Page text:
American Nightmare Review

American Nightmare
American Nightmare
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The central events depicted in American Nightmare took place in the spring of 2015. As the first season of Serial and HBO’s The Jinx urged a renewed interest in true crime (and Netflix’s “Making a Murderer” waited in the wings), an odd news story emerged from northern California. Initial news reports described an incident in the city of Vallejo, where a woman was kidnapped from her home, and taken from the bed where she and her boyfriend were sleeping. An American public with a freshly developed taste for unsolved mysteries lapped up the coverage, which drew parallels between the hunt for Denise Huskins and one of the decade’s most popular fictional cases of a missing woman.

But American Nightmare is more than just the latest Netflix series to indulge subscribers’ macabre fascination with actual deaths, disappearances, and deviancy. Through interviews with key players and family members, dramatic recreations of testimony from those directly involved, and a thorough combing of the instant media reaction to the story, the taking of Huskins is reexamined for a new, wider audience. It hasn’t even been a decade, but this project shows how much the storytelling landscape for these “real-life” tales of trauma has changed. American Nightmare is compellingly made, with an odd and disturbing saga at its center. But what would feel in 2015 like a shock to the system is now an above-average addition to a subgenre that’s grown exponentially in the years since?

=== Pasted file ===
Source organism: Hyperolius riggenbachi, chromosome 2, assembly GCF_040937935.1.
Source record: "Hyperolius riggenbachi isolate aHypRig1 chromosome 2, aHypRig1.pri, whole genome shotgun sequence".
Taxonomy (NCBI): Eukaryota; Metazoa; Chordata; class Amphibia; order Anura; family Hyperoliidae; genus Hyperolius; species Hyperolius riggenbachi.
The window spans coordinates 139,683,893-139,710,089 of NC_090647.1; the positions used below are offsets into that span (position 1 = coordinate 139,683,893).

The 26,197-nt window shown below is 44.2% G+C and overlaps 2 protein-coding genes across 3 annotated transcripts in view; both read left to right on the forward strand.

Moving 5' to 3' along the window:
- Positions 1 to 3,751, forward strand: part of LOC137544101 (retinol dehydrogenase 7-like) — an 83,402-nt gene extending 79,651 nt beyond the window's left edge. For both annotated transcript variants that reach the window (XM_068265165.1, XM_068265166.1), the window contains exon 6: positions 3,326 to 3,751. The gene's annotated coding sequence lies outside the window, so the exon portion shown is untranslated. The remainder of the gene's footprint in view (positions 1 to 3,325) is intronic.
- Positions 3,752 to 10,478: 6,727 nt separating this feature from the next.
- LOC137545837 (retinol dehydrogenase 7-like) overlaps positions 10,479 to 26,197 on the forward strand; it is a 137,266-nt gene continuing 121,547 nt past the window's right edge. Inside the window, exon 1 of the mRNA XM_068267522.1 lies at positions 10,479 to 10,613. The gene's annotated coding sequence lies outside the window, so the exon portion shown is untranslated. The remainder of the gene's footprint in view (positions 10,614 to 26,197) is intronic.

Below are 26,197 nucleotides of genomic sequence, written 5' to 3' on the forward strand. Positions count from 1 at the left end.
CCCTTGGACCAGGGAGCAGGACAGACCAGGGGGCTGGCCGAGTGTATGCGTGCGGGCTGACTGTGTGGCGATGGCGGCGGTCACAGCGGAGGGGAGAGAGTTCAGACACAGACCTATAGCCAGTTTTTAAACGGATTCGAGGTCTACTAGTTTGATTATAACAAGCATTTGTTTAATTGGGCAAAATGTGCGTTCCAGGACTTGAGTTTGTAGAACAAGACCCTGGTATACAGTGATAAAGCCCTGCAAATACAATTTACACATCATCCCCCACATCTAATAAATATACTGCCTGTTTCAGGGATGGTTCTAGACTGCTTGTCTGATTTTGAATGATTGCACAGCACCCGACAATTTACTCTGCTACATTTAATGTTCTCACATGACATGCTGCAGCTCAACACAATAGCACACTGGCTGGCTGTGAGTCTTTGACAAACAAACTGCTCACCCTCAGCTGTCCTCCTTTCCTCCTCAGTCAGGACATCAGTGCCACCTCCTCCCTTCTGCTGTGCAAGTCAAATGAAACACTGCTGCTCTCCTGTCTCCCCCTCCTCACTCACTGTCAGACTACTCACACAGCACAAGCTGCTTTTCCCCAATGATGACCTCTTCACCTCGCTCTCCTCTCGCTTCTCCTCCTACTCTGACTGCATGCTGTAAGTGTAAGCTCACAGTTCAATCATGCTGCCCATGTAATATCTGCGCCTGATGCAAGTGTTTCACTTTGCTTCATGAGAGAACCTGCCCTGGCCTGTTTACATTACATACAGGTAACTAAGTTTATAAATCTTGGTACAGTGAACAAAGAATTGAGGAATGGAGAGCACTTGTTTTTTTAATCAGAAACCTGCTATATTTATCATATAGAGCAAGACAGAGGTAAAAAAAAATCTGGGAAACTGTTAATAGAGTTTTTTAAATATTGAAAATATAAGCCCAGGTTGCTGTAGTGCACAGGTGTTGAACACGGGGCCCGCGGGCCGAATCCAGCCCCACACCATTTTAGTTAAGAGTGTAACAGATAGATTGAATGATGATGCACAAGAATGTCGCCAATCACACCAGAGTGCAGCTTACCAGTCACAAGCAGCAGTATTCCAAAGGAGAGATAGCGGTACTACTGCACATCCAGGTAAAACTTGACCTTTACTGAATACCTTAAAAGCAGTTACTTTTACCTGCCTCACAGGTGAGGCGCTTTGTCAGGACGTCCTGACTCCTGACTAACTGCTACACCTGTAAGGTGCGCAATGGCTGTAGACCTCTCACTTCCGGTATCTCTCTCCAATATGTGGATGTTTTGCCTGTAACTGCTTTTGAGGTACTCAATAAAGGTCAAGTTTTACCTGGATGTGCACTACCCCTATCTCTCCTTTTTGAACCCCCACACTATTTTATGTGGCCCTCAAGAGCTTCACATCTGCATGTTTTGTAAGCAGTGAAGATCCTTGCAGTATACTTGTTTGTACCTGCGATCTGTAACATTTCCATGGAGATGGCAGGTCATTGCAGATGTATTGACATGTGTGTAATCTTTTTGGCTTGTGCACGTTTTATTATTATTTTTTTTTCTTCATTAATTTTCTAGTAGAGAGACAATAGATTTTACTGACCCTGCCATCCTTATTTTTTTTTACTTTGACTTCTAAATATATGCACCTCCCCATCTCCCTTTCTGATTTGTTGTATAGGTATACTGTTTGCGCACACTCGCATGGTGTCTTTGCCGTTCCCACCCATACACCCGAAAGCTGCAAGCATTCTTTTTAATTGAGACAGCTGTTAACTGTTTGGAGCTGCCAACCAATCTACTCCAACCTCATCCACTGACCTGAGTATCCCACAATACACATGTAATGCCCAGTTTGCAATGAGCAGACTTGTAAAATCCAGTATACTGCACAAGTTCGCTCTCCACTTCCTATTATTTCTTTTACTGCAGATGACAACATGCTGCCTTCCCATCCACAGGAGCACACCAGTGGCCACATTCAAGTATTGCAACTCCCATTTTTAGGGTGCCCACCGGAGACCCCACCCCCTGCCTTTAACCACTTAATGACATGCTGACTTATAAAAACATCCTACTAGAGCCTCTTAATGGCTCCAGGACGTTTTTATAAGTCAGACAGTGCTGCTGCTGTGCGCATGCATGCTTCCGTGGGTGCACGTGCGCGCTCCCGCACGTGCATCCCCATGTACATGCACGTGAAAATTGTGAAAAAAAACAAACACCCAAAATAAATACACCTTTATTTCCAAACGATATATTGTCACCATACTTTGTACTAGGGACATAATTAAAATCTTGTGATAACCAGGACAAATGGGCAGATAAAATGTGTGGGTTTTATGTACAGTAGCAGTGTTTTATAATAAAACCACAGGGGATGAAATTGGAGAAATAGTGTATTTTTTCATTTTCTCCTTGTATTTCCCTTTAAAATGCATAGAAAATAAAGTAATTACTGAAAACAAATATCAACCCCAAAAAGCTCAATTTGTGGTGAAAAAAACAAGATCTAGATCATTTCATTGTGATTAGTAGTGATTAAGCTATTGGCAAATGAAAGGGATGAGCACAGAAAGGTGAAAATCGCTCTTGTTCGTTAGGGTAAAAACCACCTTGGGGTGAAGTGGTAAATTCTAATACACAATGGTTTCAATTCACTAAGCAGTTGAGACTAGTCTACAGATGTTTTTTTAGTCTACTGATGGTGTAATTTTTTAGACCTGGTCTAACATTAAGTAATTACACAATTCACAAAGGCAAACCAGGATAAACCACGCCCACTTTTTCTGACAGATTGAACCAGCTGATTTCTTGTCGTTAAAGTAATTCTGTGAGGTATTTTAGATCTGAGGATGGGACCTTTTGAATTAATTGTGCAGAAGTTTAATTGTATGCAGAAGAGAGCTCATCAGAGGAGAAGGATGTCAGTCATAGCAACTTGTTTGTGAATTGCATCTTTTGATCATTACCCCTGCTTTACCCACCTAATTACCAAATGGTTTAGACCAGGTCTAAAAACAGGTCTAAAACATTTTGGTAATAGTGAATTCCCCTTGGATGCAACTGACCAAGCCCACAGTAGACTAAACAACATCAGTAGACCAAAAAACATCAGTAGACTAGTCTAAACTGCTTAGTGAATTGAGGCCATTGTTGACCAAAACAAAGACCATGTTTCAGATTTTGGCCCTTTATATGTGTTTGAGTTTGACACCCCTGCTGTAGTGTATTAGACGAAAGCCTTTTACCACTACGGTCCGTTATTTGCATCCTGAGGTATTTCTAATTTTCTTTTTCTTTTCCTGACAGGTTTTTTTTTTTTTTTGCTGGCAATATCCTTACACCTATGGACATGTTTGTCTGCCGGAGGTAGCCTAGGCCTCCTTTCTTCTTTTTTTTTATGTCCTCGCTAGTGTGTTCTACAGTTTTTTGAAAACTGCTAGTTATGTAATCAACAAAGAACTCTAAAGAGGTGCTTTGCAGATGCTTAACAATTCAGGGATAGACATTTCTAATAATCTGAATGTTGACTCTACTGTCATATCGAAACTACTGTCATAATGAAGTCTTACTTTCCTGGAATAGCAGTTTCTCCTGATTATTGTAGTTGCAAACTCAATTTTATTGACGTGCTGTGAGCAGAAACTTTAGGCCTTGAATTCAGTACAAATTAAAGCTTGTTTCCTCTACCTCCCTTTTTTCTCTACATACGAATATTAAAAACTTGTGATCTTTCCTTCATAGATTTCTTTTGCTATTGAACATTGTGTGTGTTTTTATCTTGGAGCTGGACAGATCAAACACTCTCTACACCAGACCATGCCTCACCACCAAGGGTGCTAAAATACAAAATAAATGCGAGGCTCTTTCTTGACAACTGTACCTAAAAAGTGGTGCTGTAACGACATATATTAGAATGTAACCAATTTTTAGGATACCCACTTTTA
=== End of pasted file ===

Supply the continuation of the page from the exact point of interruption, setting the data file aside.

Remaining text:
Knowing that any retelling of this story will be fraught with questions of a murky truth, series directors Bernadette Higgins and Felicity Morris first put their focus on Aaron Quinn, who went to local law enforcement after – in his words – being woken up by a team of kidnappers and then drugged as Denise was abducted from the home they shared. Aaron is framed in the way true-crime interview narrators so often are: sterile room, alternating camera angles, pregnant pauses while relaying details both horrific and bizarre (the alleged perpetrators disguised themselves in wetsuits, by Aaron’s telling). American Nightmare justifies its three-episode structure (it could have been roughly a 2-hour movie otherwise) by introducing new narrators as the story moves along the timeline.

Sprinkled in throughout are the dramatic reenactments that are standard for headline-grabbing stories like this one. Here, though, Higgins and Morris tone down the junky basic-cable aesthetics of their predecessors: Heavily-filtered, hazy flashbacks are replaced by something more visceral. A narrow, mostly point-of-view window into these recreations satisfyingly locks each chapter into a more personal perspective. An extreme close-up on an eyeball, repeated for effect through one extended stretch, is particularly chilling.

American Nightmare also examines the role that the press plays in helping shape public perceptions: Along with added context from a newspaper reporter, it is illuminating to see local TV reports that start with callous phrases like “That woman who was reported kidnapped from a home in Vallejo…” In tandem with some reckless and careless law enforcement conduct, we see how using easy pop-culture analogies can help crystallize opinion about an investigation’s subjects while that investigation is still underway. American Nightmare still plays along Even while they question the responsibleness of reports that framed Denise’s disappearance as a potential Gone Girl-esque hoax, Higgins and Morris mimic that movie’s onscreen method of tracking the passage of time.